By the Summer of 2001 the BSA was finally starting 1st kick, running well, and I was finding it very enjoyable, easy and fun to ride. I entered the New Zealand BSAOC National Rally in Easter 2002 here in Auckland (NZ), where to my very great surprise old Arthur was awarded the prize for “Best Pre-1945 BSA”. The photo (previous page) is of Arthur in April 2000 not long after restoration, without the stone chips and oil stains of the past 12 years riding. These don’t bother me at all however, as I support the ethos that “it’s better to ride em than hide em..!”

Running and Rego’d Jan 2001

The BSAOC have certified the BSA’s frame and engine numbers are those of a 1929 production batch S29-19 2 Port Light, it is believed to have been crated straight off the production line as export to Bennett & Wood, Sydney, Australia. Sadly old Arthur suffered a gudgeon seizure in 2011, necessitating a new piston and engine rebuild. That€™s now completed and as at June 2012 Arthur is running fine again; is fully WOF€™d and registered, and hopefully he€™ll travel many more miles in the years to come.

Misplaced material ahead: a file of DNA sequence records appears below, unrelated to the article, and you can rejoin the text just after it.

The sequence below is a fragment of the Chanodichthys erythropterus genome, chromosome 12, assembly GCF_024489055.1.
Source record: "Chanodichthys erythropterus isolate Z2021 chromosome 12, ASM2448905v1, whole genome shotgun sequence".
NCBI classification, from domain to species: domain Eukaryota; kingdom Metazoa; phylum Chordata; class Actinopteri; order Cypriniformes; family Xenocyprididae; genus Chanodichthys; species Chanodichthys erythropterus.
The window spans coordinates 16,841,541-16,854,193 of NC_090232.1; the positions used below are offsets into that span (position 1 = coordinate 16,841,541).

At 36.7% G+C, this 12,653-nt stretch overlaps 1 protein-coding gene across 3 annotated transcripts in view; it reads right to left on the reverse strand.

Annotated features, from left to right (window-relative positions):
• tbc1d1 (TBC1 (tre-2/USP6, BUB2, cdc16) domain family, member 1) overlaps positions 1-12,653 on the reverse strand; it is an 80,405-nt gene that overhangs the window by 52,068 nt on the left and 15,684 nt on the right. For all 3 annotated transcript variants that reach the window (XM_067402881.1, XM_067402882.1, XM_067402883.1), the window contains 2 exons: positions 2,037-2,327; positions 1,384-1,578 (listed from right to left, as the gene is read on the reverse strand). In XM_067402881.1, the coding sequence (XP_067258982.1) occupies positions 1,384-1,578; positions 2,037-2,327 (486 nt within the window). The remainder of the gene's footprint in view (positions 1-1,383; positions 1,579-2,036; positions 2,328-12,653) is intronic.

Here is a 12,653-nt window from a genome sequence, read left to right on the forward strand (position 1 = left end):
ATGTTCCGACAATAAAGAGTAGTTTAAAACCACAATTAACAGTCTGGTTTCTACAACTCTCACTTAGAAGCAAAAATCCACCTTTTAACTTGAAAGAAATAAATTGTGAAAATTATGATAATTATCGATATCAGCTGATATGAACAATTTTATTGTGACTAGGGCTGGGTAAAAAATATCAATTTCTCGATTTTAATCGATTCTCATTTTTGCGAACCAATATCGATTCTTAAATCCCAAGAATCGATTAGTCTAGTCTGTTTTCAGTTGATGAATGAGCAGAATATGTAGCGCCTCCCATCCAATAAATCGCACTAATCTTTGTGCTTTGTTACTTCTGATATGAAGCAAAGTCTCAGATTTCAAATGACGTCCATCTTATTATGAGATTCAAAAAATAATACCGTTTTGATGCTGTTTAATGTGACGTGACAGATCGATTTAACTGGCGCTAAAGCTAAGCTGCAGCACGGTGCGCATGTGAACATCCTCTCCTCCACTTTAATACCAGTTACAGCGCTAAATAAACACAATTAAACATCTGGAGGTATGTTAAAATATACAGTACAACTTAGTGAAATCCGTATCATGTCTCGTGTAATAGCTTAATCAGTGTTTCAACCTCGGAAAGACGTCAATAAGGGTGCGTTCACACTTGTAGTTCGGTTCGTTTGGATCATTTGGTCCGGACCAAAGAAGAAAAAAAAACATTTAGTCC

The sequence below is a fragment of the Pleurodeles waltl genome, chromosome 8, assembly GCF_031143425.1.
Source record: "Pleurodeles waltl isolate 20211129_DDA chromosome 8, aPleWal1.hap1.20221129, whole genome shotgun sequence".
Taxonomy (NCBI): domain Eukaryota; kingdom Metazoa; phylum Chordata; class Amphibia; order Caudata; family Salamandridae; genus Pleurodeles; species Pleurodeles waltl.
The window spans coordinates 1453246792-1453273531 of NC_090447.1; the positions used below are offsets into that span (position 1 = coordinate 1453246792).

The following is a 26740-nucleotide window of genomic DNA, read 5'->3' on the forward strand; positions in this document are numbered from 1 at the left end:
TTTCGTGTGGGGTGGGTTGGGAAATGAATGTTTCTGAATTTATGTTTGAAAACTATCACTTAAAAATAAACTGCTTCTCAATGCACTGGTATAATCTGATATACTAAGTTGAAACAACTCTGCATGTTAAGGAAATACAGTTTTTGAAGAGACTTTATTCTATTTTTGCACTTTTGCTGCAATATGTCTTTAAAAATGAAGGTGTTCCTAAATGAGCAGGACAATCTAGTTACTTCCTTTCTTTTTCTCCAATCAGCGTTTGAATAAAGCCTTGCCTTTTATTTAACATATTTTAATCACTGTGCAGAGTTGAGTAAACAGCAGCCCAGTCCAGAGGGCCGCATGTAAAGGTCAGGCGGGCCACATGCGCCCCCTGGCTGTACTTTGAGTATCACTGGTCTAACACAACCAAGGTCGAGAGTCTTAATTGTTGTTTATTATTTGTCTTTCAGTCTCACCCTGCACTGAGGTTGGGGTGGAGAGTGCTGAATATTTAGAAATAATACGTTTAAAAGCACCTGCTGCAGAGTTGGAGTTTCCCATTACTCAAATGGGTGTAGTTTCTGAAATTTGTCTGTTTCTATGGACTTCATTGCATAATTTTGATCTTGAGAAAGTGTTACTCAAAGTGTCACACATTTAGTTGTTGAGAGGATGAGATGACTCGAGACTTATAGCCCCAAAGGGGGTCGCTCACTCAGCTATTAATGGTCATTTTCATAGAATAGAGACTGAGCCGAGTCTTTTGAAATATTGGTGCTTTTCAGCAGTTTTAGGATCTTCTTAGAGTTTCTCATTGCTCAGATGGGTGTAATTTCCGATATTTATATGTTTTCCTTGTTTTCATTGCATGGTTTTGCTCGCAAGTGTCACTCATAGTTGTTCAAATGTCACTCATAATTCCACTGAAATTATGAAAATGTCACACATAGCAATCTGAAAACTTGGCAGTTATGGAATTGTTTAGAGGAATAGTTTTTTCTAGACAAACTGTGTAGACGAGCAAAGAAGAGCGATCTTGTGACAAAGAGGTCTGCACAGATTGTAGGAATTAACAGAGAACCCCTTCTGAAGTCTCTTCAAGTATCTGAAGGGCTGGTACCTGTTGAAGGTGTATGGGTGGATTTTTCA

Love the ‘Factory Stand’
Gorgeous in Red

The purists out there may note the colour being slightly sideways from factory standard, when asked why the colour choice Les responded with “Changes like €˜customising€™ or adding €˜after-market€™ items were also the norm back in €˜29. In that spirit, my favourite colour is Red (Indian Red in particular), so that€™s what Arthur is” Spot on, and damn it looks good.

Les has also posted this article over at vintagebike.co.uk and is always keen to track down more examples of the marque as they were only made for 2 years and there is very few of them left. If you’d like to touch base with Les please leave us a message via our contact page  and we’ll pass it along.